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Montana Field Guides

Ribbed Bog Moss - Aulacomnium palustre
Other Names:  Glow Moss


Global Rank: G5
State Rank: SNR

Agency Status
USFWS:
USFS:
BLM:
MNPS Threat Rank:

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General Description
Plants: Loose or dense tufts. Yellow-green above and brown below. Stems 1-11 cm tall with numerous rhizoids in the leaf axis, but not at the top.

Leaves: When dry, leaves contorted. When wet, leaves erect-spreading, ovate, oblong-lanceolate, lanceolate, or linear-lanceolate, 1-4 mm long, and slightly decurrent. Apex acuminate and either long and narrow or more-or-less obtuse and short. Margins recurved, entire, or serrulate at the apex. Costa ends before apex.

Leaf Cells: Cells with a single, large papilla on each surface. Upper leaf cells rounded, 12-16 µm, and sometimes slightly sinuose. Lower leaf cells longer and somewhat sinuose. Basal cells in more than 1-layer, inflated, often brown, and 20-30 x 10-20 µm.

Diagnostic Characteristics
A. palustre is like a larger version of A. androgynum. However, the former’s gemmae are almost leaf-like, triangular in shape, and arranged spirally along the pseudopodium’s length, whereas A. androgynum’s gemmae are shaped like a spindle and found only at the top of the pseudopodium. Additionally, A. palustre has swollen brownish cells across the leaf insertions, which A. palustre lacks (Crum 1981).

Species Range
Present
 


Range Comments
Greenland; Canada: AB, BC, MB, NB, NL, NT, NS, NU, ON, PE, QC, SK, YT; United States: AL, AK, AZ, AR, CA, CO, CT, DE, FL, GA, ID, IL, IN, IA, KS, KY, LA, ME, MD, MA, MI, MN, MS, MO, MT, NE, NV, NH, NJ, NM, NY, NC, ND, OH, OK, OR, PA, RI, SC, SD, TN, TX, UT, VT, VA, WA, WV, WI, WY; Mexico; West Indies (Dominican Republic); n, w South America; Europe; Asia; Pacific Islands (New Zealand); Australia (FNA 2014). In Montana: Madison, Mineral, Missoula, Park, Stillwater, Sweet Grass, and Ravalli Counties (Elliott 2016).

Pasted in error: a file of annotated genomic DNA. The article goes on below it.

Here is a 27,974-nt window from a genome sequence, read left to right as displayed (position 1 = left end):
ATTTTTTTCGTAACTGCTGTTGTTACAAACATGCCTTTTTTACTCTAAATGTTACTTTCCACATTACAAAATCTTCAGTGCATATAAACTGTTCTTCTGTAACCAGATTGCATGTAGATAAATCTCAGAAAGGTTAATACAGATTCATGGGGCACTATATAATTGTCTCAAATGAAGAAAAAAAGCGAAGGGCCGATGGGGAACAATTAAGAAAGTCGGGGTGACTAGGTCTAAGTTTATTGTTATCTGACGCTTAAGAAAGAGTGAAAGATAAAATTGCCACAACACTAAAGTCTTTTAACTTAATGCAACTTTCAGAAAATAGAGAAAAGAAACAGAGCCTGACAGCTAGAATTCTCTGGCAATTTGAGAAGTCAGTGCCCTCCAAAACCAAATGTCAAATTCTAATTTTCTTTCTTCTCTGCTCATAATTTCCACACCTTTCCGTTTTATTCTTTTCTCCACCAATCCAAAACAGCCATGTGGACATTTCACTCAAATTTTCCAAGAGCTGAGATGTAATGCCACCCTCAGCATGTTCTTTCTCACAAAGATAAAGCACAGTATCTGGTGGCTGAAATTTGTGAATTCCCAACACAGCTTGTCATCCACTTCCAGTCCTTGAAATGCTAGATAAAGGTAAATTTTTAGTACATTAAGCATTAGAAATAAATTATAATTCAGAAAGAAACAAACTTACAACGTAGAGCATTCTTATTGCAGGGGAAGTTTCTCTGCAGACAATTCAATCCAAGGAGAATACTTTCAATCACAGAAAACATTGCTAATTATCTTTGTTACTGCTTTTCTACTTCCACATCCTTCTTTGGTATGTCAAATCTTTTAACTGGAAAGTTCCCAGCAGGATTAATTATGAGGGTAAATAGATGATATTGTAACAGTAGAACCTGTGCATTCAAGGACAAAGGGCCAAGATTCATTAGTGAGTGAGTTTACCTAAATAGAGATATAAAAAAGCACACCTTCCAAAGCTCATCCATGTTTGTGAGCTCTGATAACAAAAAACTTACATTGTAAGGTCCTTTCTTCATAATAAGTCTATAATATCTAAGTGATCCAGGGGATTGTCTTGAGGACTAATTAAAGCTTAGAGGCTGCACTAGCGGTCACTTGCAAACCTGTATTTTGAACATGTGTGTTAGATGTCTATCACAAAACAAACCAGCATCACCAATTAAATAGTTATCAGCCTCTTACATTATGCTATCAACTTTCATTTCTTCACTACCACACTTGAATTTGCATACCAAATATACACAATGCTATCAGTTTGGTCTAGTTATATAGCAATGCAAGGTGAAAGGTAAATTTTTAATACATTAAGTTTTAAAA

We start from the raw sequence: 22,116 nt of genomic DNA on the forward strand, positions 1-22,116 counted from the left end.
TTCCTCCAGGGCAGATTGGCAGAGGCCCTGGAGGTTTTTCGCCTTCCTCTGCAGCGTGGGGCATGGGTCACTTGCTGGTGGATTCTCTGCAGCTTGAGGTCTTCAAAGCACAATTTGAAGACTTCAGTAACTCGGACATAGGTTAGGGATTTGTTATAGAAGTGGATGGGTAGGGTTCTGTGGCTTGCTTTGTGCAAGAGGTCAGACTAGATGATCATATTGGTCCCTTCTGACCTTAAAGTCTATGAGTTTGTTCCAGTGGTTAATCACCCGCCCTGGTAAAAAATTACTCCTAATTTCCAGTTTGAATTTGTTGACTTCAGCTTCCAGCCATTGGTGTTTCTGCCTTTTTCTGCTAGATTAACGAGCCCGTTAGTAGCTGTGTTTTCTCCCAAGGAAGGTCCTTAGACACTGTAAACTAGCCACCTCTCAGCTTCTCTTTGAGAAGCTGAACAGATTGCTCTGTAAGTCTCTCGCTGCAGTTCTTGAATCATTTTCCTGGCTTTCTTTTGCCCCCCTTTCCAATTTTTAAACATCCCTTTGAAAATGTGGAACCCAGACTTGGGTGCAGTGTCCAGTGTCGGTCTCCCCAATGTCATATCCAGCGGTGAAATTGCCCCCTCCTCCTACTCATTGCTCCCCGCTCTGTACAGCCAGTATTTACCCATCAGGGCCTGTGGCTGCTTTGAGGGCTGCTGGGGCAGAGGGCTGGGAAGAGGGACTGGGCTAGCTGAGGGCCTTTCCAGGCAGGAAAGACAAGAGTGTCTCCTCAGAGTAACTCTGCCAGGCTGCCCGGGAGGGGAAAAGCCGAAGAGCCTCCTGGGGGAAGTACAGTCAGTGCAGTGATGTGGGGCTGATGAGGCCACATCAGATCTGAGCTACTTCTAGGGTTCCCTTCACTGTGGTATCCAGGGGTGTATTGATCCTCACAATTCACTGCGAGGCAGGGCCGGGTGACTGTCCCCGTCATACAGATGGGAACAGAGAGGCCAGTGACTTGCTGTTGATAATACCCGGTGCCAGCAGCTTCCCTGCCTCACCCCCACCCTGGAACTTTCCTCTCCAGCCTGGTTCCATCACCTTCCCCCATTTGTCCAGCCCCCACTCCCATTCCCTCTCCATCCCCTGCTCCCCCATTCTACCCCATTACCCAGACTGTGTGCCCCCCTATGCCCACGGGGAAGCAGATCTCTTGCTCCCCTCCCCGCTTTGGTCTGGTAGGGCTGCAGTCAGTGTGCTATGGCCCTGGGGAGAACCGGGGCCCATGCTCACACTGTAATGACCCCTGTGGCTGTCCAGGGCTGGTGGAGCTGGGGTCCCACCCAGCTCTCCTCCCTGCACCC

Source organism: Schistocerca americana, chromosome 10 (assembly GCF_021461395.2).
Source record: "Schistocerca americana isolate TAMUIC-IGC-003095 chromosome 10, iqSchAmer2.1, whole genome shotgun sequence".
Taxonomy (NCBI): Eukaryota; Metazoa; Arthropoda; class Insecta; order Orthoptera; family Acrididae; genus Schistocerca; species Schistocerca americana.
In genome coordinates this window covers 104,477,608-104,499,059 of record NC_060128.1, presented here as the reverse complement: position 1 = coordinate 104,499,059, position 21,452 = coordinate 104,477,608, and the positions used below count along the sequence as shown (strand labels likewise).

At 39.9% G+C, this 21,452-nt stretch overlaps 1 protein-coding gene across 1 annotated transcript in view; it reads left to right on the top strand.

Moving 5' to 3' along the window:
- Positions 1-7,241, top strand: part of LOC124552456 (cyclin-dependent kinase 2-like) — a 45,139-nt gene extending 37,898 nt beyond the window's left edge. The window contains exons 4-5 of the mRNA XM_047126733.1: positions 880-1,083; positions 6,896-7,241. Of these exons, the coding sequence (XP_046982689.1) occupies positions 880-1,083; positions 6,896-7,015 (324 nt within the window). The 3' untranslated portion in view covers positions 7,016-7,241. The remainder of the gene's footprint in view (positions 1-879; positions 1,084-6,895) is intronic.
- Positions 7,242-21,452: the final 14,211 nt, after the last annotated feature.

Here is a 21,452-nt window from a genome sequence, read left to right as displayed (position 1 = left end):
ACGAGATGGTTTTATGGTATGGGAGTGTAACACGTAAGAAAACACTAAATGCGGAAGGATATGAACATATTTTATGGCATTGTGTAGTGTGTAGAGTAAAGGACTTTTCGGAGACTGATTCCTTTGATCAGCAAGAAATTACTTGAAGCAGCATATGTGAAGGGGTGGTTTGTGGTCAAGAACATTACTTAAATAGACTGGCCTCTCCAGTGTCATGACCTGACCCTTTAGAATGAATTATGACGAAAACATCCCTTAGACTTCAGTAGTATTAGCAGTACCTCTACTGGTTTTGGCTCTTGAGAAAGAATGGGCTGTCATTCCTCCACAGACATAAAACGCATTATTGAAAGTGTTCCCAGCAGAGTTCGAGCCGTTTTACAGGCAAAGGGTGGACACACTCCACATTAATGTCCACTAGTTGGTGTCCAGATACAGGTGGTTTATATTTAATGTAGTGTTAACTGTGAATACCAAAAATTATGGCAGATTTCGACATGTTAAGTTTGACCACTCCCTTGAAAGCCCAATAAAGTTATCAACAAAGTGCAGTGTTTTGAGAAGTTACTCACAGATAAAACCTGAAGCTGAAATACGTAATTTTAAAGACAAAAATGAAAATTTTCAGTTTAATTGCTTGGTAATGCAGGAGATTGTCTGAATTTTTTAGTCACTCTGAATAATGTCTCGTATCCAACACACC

Although widely distributed, the species does not necessarily occur frequently throughout its range.


Summary of Observations Submitted for Montana
Number of Observations: 5

(Click on the following maps and charts to see full sized version) Map Help and Descriptions
Relative Density

Recency

 

(Observations spanning multiple months or years are excluded from time charts)



Habitat
On wet soil in wetlands, including fens, marshes, and swamps (Elliott 2016).

Reproductive Characteristics
Dioicous. Seta is 2.0-4.5 mm tall. Capsules inclined to horizontal, more-or-less zygomorphic, and 2-4 mm long.

Gemmae leaf-like, borne in clusters at leaf apex and singularly along the pseudopodium (Lawton 1971).

References
  • Literature Cited AboveLegend:   View Online Publication
    • Crum, H.A. and L.E. Anderson. 1981. Mosses of Eastern North America. 2 volumes. Columbia University Press, New York. 1328 pp.
    • Elliott, J. and A. Pipp. 2016 (forthcoming). Checklist of Montana Mosses. Revised 2016. Prepared by the Montana Natural Heritage Program, Helena, Montana. 90 pp.
    • Flora of North America Editorial Committee, eds. 2014. Flora of North America North of Mexico. Volume 28. Bryophytes: Mosses, Part 2. Oxford University Press, Inc., NY. xxi + 702 pp.
    • Lawton, E. 1971. Moss Flora of the Pacific Northwest. Hattori Botanical Laboratory. Japan: Yamabuki-cho, Shinjuku-ku, Tokyo. 362 pages plus appendices.
  • Additional ReferencesLegend:   View Online Publication
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    • Flowers, S. 1973. Mosses: Utah and the West. Brigham Young University, Provo, Utah. 567 p.
    • Lawton, E. 1971. Keys for the Identification of the Mosses on the Pacific Northwest. Reprinted from 'Moss Flora of the Pacific Northwest'. Published as Supplement No. 2 of the Journal of the Hattori Botanical Laboratory. Nichinan, Miyazaki, Japan. 66 pp.
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Citation for data on this website:
Ribbed Bog Moss — Aulacomnium palustre.  Montana Field Guide.  .  Retrieved on , from